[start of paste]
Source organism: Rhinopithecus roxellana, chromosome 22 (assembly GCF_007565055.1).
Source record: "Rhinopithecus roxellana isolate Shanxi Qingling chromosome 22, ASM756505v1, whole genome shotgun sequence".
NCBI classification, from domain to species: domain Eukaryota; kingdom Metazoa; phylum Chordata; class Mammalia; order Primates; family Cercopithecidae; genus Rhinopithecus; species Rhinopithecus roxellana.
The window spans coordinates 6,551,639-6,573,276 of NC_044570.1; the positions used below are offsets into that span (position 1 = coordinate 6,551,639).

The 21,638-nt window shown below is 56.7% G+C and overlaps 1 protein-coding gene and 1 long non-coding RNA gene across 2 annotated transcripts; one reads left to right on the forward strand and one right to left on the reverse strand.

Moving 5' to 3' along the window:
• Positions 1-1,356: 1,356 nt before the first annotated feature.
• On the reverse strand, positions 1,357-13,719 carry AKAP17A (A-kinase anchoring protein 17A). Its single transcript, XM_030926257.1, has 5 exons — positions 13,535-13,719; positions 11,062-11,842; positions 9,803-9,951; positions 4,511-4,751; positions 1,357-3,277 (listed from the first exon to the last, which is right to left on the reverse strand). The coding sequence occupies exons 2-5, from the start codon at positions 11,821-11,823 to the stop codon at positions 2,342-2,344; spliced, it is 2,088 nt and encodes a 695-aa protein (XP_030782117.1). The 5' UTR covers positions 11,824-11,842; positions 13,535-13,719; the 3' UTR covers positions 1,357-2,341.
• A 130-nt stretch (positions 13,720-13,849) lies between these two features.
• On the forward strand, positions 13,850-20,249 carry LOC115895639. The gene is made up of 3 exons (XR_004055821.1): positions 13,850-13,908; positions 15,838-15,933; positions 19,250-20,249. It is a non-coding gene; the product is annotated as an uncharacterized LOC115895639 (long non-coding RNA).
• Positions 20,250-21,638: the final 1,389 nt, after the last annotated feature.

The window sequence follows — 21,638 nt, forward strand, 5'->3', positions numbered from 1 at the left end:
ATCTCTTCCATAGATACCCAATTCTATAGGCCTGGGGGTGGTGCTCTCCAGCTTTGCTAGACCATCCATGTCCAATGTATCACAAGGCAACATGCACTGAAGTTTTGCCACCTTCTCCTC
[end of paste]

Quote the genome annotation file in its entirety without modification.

Source organism: Rhinopithecus roxellana, chromosome 22 (assembly GCF_007565055.1).
Source record: "Rhinopithecus roxellana isolate Shanxi Qingling chromosome 22, ASM756505v1, whole genome shotgun sequence".
NCBI classification, from domain to species: domain Eukaryota; kingdom Metazoa; phylum Chordata; class Mammalia; order Primates; family Cercopithecidae; genus Rhinopithecus; species Rhinopithecus roxellana.
The window spans coordinates 6,551,639-6,573,276 of NC_044570.1; the positions used below are offsets into that span (position 1 = coordinate 6,551,639).

The 21,638-nt window shown below is 56.7% G+C and overlaps 1 protein-coding gene and 1 long non-coding RNA gene across 2 annotated transcripts; one reads left to right on the forward strand and one right to left on the reverse strand.

Moving 5' to 3' along the window:
• Positions 1-1,356: 1,356 nt before the first annotated feature.
• On the reverse strand, positions 1,357-13,719 carry AKAP17A (A-kinase anchoring protein 17A). Its single transcript, XM_030926257.1, has 5 exons — positions 13,535-13,719; positions 11,062-11,842; positions 9,803-9,951; positions 4,511-4,751; positions 1,357-3,277 (listed from the first exon to the last, which is right to left on the reverse strand). The coding sequence occupies exons 2-5, from the start codon at positions 11,821-11,823 to the stop codon at positions 2,342-2,344; spliced, it is 2,088 nt and encodes a 695-aa protein (XP_030782117.1). The 5' UTR covers positions 11,824-11,842; positions 13,535-13,719; the 3' UTR covers positions 1,357-2,341.
• A 130-nt stretch (positions 13,720-13,849) lies between these two features.
• On the forward strand, positions 13,850-20,249 carry LOC115895639. The gene is made up of 3 exons (XR_004055821.1): positions 13,850-13,908; positions 15,838-15,933; positions 19,250-20,249. It is a non-coding gene; the product is annotated as an uncharacterized LOC115895639 (long non-coding RNA).
• Positions 20,250-21,638: the final 1,389 nt, after the last annotated feature.

The window sequence follows — 21,638 nt, forward strand, 5'->3', positions numbered from 1 at the left end:
ATCTCTTCCATAGATACCCAATTCTATAGGCCTGGGGGTGGTGCTCTCCAGCTTTGCTAGACCATCCATGTCCAATGTATCACAAGGCAACATGCACTGAAGTTTTGCCACCTTCTCCTC